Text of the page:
Things I like: fires, Venice, tequila, sunsets, babies, silent films, heights, coarse salt, top hats, large long-haired dogs, ship models, cinnamon, goose down quilts, pocket watches, the smell of newly mown grass, linen, Bach, Louis XIII furniture, sushi, microscopes, large rooms, ups, boots, drinking water, maple sugar candy.

Susan Sontag, journal entry, February 21, 1977

Poetry is not a turning loose of emotion, but an escape from emotion; it is not the expression of personality, but an escape from personality. But, of course, only those who have personality and emotions know what it means to want to escape from these things.

T. S. Eliot, “Tradition and the Individual Talent,” 1919

It was very tempting; all horsepower corrupts.

Patrick Leigh Fermor, A Time of Gifts, 1977

One day, riding the subway, I saw this empty black panel where an advertisement was supposed to go. I immediately realized that this was the perfect place to draw. I went back above ground to a card shop and bought a box of white chalk, went back down and did a drawing on it. …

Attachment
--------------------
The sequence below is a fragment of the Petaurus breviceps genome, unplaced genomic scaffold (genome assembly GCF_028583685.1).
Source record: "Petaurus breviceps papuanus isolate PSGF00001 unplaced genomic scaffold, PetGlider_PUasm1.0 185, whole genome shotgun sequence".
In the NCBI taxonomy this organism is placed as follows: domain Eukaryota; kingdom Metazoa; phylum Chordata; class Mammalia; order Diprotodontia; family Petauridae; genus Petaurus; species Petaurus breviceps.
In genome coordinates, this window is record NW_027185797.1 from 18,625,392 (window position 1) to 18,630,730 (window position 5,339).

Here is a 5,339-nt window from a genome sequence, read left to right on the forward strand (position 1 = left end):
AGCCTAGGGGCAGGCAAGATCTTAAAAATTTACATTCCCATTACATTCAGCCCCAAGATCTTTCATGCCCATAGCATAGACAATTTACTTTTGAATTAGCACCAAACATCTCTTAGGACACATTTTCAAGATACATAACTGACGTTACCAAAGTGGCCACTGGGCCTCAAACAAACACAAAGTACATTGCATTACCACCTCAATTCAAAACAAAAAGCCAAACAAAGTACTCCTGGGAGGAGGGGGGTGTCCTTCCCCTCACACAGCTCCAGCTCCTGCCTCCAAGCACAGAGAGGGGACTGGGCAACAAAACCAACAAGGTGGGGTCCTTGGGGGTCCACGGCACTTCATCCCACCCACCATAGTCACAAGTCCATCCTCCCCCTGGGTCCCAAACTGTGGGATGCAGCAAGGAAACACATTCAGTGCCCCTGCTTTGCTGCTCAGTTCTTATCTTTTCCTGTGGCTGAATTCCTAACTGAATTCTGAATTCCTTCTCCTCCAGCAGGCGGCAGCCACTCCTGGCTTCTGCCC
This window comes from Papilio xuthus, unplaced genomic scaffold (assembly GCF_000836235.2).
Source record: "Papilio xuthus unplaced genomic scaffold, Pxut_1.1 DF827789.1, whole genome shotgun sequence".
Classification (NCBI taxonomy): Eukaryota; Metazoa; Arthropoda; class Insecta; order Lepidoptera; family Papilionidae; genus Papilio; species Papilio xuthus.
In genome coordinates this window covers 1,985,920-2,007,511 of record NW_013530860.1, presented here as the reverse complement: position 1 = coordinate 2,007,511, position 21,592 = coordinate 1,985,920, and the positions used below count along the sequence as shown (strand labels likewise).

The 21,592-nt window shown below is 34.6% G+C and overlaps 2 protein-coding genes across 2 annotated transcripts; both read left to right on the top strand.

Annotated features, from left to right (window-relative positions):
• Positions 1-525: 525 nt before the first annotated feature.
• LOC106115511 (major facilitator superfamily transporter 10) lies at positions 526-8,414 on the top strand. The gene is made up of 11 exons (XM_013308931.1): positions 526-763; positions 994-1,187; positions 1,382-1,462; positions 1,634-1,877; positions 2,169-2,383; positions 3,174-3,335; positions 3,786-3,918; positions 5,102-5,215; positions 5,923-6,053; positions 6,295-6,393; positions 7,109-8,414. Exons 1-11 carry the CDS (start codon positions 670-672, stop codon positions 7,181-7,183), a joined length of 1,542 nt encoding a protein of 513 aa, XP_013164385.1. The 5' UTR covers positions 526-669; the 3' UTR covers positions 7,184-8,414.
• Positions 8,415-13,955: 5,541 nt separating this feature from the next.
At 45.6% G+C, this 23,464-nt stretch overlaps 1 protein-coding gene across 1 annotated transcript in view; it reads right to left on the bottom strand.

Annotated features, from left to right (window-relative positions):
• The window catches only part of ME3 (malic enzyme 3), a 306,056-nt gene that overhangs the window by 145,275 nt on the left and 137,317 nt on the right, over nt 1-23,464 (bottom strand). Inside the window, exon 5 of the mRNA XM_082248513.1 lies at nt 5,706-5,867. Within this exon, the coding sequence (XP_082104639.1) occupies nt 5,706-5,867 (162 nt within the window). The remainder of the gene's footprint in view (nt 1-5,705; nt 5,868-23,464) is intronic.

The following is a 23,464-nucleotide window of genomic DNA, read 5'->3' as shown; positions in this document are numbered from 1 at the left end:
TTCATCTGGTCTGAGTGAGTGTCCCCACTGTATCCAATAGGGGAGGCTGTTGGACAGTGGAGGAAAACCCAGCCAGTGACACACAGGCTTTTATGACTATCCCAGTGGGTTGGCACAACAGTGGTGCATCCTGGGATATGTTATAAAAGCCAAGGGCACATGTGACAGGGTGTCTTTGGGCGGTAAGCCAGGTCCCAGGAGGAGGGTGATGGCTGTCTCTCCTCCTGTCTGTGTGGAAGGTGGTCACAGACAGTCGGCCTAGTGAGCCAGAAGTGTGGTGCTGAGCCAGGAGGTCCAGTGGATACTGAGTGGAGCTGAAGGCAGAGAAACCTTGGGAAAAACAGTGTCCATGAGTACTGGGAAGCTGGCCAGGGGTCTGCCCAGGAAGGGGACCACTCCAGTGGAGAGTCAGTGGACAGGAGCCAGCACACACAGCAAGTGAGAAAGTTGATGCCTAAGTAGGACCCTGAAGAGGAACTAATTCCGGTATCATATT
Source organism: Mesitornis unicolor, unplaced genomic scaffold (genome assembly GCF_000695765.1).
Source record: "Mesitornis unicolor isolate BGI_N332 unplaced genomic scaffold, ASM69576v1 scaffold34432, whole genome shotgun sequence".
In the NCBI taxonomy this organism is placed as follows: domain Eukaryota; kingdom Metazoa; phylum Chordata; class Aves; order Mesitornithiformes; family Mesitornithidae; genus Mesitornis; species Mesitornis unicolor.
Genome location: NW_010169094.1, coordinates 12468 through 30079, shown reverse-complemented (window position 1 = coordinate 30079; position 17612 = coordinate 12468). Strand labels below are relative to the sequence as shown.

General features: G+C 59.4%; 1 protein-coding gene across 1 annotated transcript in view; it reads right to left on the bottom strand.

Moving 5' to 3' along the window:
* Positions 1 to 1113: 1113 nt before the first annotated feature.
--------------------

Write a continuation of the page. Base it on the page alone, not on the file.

I kept seeing more and more of these black spaces, and I drew on them whenever I saw one. Because they were so fragile, people left them alone and respected them; they didn’t try to rub them out or try to mess them up. It gave them this other power. It was this chalk-white fragile thing in the middle of all this power and tension and violence that the subway was. …

I was arrested, but since it was chalk and could easily be erased, it was like a borderline case. The cops never knew how to deal with it.

Keith Haring, Rolling Stone, August 1989

The greatest hazard of all, losing the self, can occur very quietly in the world, as if it were nothing at all. No other loss can occur so quietly; any other loss—an arm, a leg, five dollars, a wife, etc.—is sure to be noticed.

Søren Kierkegaard, The Sickness Unto Death, 1849

Permission required for reprinting, reproducing, or other uses.

Anne Matthews is a contributing editor of the Scholar.


Please enter a valid email address
That address is already in use
The security code entered was incorrect
Thanks for signing up